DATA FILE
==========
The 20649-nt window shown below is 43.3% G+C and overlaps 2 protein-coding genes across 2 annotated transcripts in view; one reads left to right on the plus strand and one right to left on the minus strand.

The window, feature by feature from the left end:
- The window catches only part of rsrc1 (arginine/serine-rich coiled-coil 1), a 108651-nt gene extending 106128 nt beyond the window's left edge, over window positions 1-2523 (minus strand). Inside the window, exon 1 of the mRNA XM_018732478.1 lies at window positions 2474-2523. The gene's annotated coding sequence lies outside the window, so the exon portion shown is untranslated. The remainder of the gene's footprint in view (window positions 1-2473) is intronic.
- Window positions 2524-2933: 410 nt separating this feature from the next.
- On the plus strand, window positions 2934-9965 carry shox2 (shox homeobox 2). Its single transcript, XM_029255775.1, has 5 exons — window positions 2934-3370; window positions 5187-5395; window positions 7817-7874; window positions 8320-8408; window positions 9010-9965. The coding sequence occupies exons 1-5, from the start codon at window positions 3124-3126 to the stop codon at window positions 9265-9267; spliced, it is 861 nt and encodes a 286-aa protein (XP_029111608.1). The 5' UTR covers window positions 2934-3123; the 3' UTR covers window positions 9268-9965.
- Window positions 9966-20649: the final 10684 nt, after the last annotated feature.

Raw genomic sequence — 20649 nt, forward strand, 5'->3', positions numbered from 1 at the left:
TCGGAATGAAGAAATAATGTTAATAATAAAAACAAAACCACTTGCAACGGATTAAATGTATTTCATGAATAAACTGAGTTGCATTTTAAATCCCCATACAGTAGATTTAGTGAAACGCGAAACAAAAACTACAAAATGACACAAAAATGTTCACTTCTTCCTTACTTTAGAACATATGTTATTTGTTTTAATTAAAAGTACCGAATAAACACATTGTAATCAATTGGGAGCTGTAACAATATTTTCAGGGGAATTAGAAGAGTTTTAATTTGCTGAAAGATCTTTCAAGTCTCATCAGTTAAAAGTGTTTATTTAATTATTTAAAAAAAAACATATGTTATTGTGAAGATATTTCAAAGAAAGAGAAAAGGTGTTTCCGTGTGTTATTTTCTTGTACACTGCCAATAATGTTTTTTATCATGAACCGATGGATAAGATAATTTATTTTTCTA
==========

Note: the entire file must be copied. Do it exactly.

The 20649-nt window shown below is 43.3% G+C and overlaps 2 protein-coding genes across 2 annotated transcripts in view; one reads left to right on the plus strand and one right to left on the minus strand.

The window, feature by feature from the left end:
- The window catches only part of rsrc1 (arginine/serine-rich coiled-coil 1), a 108651-nt gene extending 106128 nt beyond the window's left edge, over window positions 1-2523 (minus strand). Inside the window, exon 1 of the mRNA XM_018732478.1 lies at window positions 2474-2523. The gene's annotated coding sequence lies outside the window, so the exon portion shown is untranslated. The remainder of the gene's footprint in view (window positions 1-2473) is intronic.
- Window positions 2524-2933: 410 nt separating this feature from the next.
- On the plus strand, window positions 2934-9965 carry shox2 (shox homeobox 2). Its single transcript, XM_029255775.1, has 5 exons — window positions 2934-3370; window positions 5187-5395; window positions 7817-7874; window positions 8320-8408; window positions 9010-9965. The coding sequence occupies exons 1-5, from the start codon at window positions 3124-3126 to the stop codon at window positions 9265-9267; spliced, it is 861 nt and encodes a 286-aa protein (XP_029111608.1). The 5' UTR covers window positions 2934-3123; the 3' UTR covers window positions 9268-9965.
- Window positions 9966-20649: the final 10684 nt, after the last annotated feature.

Raw genomic sequence — 20649 nt, forward strand, 5'->3', positions numbered from 1 at the left:
TCGGAATGAAGAAATAATGTTAATAATAAAAACAAAACCACTTGCAACGGATTAAATGTATTTCATGAATAAACTGAGTTGCATTTTAAATCCCCATACAGTAGATTTAGTGAAACGCGAAACAAAAACTACAAAATGACACAAAAATGTTCACTTCTTCCTTACTTTAGAACATATGTTATTTGTTTTAATTAAAAGTACCGAATAAACACATTGTAATCAATTGGGAGCTGTAACAATATTTTCAGGGGAATTAGAAGAGTTTTAATTTGCTGAAAGATCTTTCAAGTCTCATCAGTTAAAAGTGTTTATTTAATTATTTAAAAAAAAACATATGTTATTGTGAAGATATTTCAAAGAAAGAGAAAAGGTGTTTCCGTGTGTTATTTTCTTGTACACTGCCAATAATGTTTTTTATCATGAACCGATGGATAAGATAATTTATTTTTCTA